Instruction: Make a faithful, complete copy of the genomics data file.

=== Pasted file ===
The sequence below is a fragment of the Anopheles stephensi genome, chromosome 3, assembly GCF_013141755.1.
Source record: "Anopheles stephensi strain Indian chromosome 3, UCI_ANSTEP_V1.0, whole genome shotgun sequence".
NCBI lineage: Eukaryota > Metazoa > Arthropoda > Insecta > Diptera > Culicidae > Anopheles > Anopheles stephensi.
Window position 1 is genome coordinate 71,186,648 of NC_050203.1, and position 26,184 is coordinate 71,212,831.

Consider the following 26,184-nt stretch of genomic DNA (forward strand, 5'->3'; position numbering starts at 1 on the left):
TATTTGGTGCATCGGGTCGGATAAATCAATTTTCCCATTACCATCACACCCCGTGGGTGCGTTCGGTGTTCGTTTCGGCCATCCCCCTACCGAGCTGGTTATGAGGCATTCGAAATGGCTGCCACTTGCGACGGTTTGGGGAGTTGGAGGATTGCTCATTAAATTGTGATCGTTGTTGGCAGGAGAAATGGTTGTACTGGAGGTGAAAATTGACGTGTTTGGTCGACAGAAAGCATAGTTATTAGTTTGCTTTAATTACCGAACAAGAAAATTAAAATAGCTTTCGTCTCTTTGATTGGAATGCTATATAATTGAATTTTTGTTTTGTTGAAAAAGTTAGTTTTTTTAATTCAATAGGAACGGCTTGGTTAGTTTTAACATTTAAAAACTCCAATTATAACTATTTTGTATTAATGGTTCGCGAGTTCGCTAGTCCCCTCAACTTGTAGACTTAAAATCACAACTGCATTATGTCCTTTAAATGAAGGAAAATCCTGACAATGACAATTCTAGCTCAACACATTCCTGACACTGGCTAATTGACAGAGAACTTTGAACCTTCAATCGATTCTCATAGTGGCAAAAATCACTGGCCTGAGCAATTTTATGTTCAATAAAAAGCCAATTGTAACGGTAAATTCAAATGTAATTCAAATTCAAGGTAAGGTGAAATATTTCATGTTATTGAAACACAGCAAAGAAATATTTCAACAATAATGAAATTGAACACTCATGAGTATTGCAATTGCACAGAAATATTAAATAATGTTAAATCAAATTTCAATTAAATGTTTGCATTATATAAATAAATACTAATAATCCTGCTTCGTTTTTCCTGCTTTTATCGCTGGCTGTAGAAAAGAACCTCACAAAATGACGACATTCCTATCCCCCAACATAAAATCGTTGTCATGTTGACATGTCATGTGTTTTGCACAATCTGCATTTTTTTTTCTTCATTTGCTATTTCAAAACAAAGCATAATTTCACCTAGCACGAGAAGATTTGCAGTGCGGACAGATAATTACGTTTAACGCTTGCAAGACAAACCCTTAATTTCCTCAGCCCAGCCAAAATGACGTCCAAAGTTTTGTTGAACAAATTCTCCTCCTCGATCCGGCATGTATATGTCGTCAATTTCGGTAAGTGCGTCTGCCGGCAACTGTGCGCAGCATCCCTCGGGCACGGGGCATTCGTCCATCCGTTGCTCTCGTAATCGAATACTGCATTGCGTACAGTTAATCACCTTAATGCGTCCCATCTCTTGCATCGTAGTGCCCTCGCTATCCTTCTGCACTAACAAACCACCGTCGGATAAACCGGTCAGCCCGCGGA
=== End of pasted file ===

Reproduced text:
The sequence below is a fragment of the Anopheles stephensi genome, chromosome 3, assembly GCF_013141755.1.
Source record: "Anopheles stephensi strain Indian chromosome 3, UCI_ANSTEP_V1.0, whole genome shotgun sequence".
NCBI lineage: Eukaryota > Metazoa > Arthropoda > Insecta > Diptera > Culicidae > Anopheles > Anopheles stephensi.
Window position 1 is genome coordinate 71,186,648 of NC_050203.1, and position 26,184 is coordinate 71,212,831.

Consider the following 26,184-nt stretch of genomic DNA (forward strand, 5'->3'; position numbering starts at 1 on the left):
TATTTGGTGCATCGGGTCGGATAAATCAATTTTCCCATTACCATCACACCCCGTGGGTGCGTTCGGTGTTCGTTTCGGCCATCCCCCTACCGAGCTGGTTATGAGGCATTCGAAATGGCTGCCACTTGCGACGGTTTGGGGAGTTGGAGGATTGCTCATTAAATTGTGATCGTTGTTGGCAGGAGAAATGGTTGTACTGGAGGTGAAAATTGACGTGTTTGGTCGACAGAAAGCATAGTTATTAGTTTGCTTTAATTACCGAACAAGAAAATTAAAATAGCTTTCGTCTCTTTGATTGGAATGCTATATAATTGAATTTTTGTTTTGTTGAAAAAGTTAGTTTTTTTAATTCAATAGGAACGGCTTGGTTAGTTTTAACATTTAAAAACTCCAATTATAACTATTTTGTATTAATGGTTCGCGAGTTCGCTAGTCCCCTCAACTTGTAGACTTAAAATCACAACTGCATTATGTCCTTTAAATGAAGGAAAATCCTGACAATGACAATTCTAGCTCAACACATTCCTGACACTGGCTAATTGACAGAGAACTTTGAACCTTCAATCGATTCTCATAGTGGCAAAAATCACTGGCCTGAGCAATTTTATGTTCAATAAAAAGCCAATTGTAACGGTAAATTCAAATGTAATTCAAATTCAAGGTAAGGTGAAATATTTCATGTTATTGAAACACAGCAAAGAAATATTTCAACAATAATGAAATTGAACACTCATGAGTATTGCAATTGCACAGAAATATTAAATAATGTTAAATCAAATTTCAATTAAATGTTTGCATTATATAAATAAATACTAATAATCCTGCTTCGTTTTTCCTGCTTTTATCGCTGGCTGTAGAAAAGAACCTCACAAAATGACGACATTCCTATCCCCCAACATAAAATCGTTGTCATGTTGACATGTCATGTGTTTTGCACAATCTGCATTTTTTTTTCTTCATTTGCTATTTCAAAACAAAGCATAATTTCACCTAGCACGAGAAGATTTGCAGTGCGGACAGATAATTACGTTTAACGCTTGCAAGACAAACCCTTAATTTCCTCAGCCCAGCCAAAATGACGTCCAAAGTTTTGTTGAACAAATTCTCCTCCTCGATCCGGCATGTATATGTCGTCAATTTCGGTAAGTGCGTCTGCCGGCAACTGTGCGCAGCATCCCTCGGGCACGGGGCATTCGTCCATCCGTTGCTCTCGTAATCGAATACTGCATTGCGTACAGTTAATCACCTTAATGCGTCCCATCTCTTGCATCGTAGTGCCCTCGCTATCCTTCTGCACTAACAAACCACCGTCGGATAAACCGGTCAGCCCGCGGA